Experiences with pre-graduate research among Danish medical students and doctors

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INTRODUCTION. Pre-graduate research is popular among medical students. Concerns about time constraints and lack of mentorship have been raised in international studies. The extent to which these issues affect Danish medical students remains unclear. We therefore aimed to assess the conditions and outcomes of pre-graduate research among medical students from the University of Copenhagen. METHODS. A descriptive, cross-sectional, questionnaire-based survey on experiences from pre-graduate research was distributed to medical students and recently graduated medical doctors from the University of Copenhagen who had engaged in full-time pre-graduate research. The survey covered 1) working hours and income, 2) publications and authorship and 3) work environment and well-being. RESULTS. A total of 437 pre-graduate researchers participated in the survey. Pre-graduate research often involved a period outside of medical school (88%) and typically lasted a year (56%), with clinical research being the most common focus (68%). Almost a third worked longer hours (29%) than agreed and additional hours were commonly provided after the research period. Scholarships of 10,000 DKK a month were the primary source of income (72%). Most participants achieved their publication goals (62%) and experiences on work environment and well-being were generally positive. CONCLUSION. Pre-graduate research provides a conducive environment for medical students to engage in scientific research. Hovewer, engaging in pre-graduate research entails long working hours, is inadequately remunerated and often requires students to take leave from medical school. FUNDING. None. TRIAL REGISTRATION. Not relevant.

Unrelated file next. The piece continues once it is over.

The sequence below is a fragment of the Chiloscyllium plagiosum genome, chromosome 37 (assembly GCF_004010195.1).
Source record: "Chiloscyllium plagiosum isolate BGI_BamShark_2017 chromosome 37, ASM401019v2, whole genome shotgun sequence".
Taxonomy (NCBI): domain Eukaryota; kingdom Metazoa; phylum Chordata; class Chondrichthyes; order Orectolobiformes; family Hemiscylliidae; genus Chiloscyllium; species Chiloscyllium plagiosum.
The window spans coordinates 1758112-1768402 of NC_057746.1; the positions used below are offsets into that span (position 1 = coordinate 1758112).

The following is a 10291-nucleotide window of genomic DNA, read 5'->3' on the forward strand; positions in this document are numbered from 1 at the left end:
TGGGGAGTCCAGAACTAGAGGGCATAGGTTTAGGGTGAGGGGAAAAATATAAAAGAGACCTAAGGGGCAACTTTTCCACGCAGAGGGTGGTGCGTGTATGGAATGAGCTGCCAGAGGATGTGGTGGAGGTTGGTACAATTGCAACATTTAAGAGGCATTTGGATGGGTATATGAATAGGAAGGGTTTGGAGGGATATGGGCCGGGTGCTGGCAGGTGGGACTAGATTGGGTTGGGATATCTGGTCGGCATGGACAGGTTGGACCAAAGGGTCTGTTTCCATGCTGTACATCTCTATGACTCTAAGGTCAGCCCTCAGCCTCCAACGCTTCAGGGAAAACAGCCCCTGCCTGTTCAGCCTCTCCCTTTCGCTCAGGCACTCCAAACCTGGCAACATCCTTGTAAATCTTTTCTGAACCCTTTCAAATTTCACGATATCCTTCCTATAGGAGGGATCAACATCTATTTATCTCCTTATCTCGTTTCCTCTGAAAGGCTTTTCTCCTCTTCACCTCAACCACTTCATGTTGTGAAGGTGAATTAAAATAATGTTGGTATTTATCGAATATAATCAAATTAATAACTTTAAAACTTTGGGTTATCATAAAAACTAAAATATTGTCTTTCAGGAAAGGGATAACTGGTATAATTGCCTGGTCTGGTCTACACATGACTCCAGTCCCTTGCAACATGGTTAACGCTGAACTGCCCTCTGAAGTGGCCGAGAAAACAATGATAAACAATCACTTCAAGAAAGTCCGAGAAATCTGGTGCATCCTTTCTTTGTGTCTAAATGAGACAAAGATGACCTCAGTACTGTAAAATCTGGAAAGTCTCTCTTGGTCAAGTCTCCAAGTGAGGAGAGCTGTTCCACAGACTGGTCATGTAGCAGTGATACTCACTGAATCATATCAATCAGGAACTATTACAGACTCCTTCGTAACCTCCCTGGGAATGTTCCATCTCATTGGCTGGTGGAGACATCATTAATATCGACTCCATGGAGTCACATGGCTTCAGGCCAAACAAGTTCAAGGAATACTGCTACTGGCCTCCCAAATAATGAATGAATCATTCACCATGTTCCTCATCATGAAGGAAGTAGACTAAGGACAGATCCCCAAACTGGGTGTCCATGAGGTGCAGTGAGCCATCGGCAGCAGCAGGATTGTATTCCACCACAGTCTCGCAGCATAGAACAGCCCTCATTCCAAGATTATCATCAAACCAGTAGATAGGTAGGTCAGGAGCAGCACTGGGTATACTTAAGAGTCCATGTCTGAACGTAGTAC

Original languageEnglish
Article numberA09230610
JournalDanish Medical Journal
Issue number4
Publication statusPublished - 2024

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